George Washington University Medical School is taking full advantage of its neighbors. Less than a mile from the highest offices in the United States government, George Washington University Medical School has begun to integrate public health policy into the curriculum through hands on practice. Recent projects include pitching ideas for managing asthma to city health officials and making suggestions for AIDS and HIV policy to the national AIDS czar at the white house.

The following article from NPR introduces how medical students are shaping the way policy makers look at health – and learning a lot about public policy issues along the way. Read the whole article on NPR: This Med School Teaches Health Policy Along with the Pills

E4H is excited by the idea of being a holistic partner in the pursuit of public health. We are encouraged by the innovations and ideas coming out of medical school campuses across the country. #Changemakers

How E4H is Organizing Knowledge


A Community of Practice

Architecture is more than a set of drawings. While drawings are a tangible commodity of practice, the Architect’s most valuable product is knowledge.

For many years our respective offices have produced and fostered knowledge regarding the design and construction of healthcare facilities. Our ability to stay competitive within the marketplace was contingent upon our ongoing generation and distribution of intellectual capital. Stepping out of our silos, we look at E4H as an opportunity to further cultivate our knowledge base through collaboration and cross pollination.

Knowledge and the appropriate organization of knowledge are critical to our practice. In the article Organizing Knowledge Dr. John Seely Brown and Paul Duguid, experts in the science and business of information, contend, “Intercommunal relationships allow the organization to develop collective, coherent, synergistic organizational knowledge out of the potentially separate, independent contributions of the individual communities.” Through organization we seek to cultivate and direct our most valuable resource: our knowledge base.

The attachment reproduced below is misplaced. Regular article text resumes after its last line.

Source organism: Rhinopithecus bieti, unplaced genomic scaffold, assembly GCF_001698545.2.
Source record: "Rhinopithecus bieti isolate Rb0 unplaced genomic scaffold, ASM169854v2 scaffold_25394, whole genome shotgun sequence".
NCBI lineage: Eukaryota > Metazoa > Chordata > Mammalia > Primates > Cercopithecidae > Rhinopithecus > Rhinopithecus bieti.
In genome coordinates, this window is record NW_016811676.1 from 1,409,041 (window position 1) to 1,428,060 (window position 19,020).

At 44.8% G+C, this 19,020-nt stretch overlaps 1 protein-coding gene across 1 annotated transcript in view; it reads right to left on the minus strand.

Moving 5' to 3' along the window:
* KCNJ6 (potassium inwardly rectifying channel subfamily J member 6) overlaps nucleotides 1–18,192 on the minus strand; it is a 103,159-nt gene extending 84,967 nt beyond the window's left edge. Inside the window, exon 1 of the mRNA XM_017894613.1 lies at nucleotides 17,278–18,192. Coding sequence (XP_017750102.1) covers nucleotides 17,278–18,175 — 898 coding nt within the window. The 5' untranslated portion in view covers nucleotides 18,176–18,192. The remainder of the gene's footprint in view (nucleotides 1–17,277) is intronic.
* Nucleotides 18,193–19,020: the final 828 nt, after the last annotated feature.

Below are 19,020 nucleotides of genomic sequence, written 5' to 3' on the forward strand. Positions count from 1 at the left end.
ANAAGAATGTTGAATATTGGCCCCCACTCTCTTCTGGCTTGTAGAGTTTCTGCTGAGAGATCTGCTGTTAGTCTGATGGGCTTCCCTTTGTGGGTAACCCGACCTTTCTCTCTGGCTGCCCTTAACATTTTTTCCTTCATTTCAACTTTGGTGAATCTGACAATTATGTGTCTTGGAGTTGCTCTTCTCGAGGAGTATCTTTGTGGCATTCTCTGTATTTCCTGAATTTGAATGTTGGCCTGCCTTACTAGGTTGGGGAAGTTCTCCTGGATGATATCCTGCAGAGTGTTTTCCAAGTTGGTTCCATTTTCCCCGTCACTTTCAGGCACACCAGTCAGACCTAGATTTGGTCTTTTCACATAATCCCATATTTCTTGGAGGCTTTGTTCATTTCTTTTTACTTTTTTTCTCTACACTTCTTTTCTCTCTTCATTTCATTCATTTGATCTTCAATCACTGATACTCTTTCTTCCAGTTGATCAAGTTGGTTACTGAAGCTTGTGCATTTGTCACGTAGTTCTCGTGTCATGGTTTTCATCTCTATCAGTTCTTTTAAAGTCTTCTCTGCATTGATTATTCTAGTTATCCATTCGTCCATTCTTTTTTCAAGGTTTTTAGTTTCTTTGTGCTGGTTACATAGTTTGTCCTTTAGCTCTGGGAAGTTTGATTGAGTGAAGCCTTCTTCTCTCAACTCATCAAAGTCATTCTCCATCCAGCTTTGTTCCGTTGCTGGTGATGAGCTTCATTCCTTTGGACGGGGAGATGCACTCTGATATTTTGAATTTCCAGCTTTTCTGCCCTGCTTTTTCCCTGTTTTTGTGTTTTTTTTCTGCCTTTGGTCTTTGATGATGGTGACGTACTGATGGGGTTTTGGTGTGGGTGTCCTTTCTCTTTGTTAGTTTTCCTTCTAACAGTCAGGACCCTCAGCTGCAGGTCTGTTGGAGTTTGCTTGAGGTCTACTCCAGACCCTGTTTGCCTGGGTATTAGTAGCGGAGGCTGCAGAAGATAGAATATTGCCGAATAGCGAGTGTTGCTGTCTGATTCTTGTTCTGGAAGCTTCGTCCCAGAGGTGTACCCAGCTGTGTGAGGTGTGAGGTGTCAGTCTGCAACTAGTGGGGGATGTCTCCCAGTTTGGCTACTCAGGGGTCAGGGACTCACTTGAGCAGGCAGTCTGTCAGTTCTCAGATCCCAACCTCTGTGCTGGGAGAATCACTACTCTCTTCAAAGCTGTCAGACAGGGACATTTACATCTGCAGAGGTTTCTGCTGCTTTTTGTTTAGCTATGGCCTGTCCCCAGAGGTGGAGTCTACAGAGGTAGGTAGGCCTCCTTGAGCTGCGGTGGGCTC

Know-What versus Know-How

Knowledge may be filed away for reference in an individual’s brain or an interoffice database, but this does not produce organizational knowledge. Such archived information is know-what and it is relatively ineffective without know-how, the understanding of how and when to utilize it. If information is our most valuable asset, but it is rendered relatively useless without know-how, then how do we begin to foster both? Brown and Duguid explain that such dispositional knowledge is best acquired through collective practice – communication with colleagues, contractors and clients. They write, “Collective practice leads to forms of collective knowledge, shared sensemaking and distributed understanding that doesn’t reduce to the content of individual heads.” E4H is organized into communities (aka “workgroups”) designed to foster collective knowledge through collective practice.

Specialized Knowledge

E4H is a 100% healthcare design firm. The benefit of specialized knowledge was introduced by Plato and enriched by the father of modern Economics, Adam Smith. Smith explained in his treatise, The Wealth of Nations, “The greatest improvement in the productive powers of labour, and the greater part of the skill, dexterity, and judgment with which it is anywhere directed, or applied, seem to have been the effects of the division of labour.” Specialized groups are able to produce highly specialized bases of knowledge. The healthcare industry recognizes this fact through increasing demands for fellowship trained physicians and specialty practices. As healthcare design evolves and grows ever more complex, a specialist is necessary for the design of healthcare environments.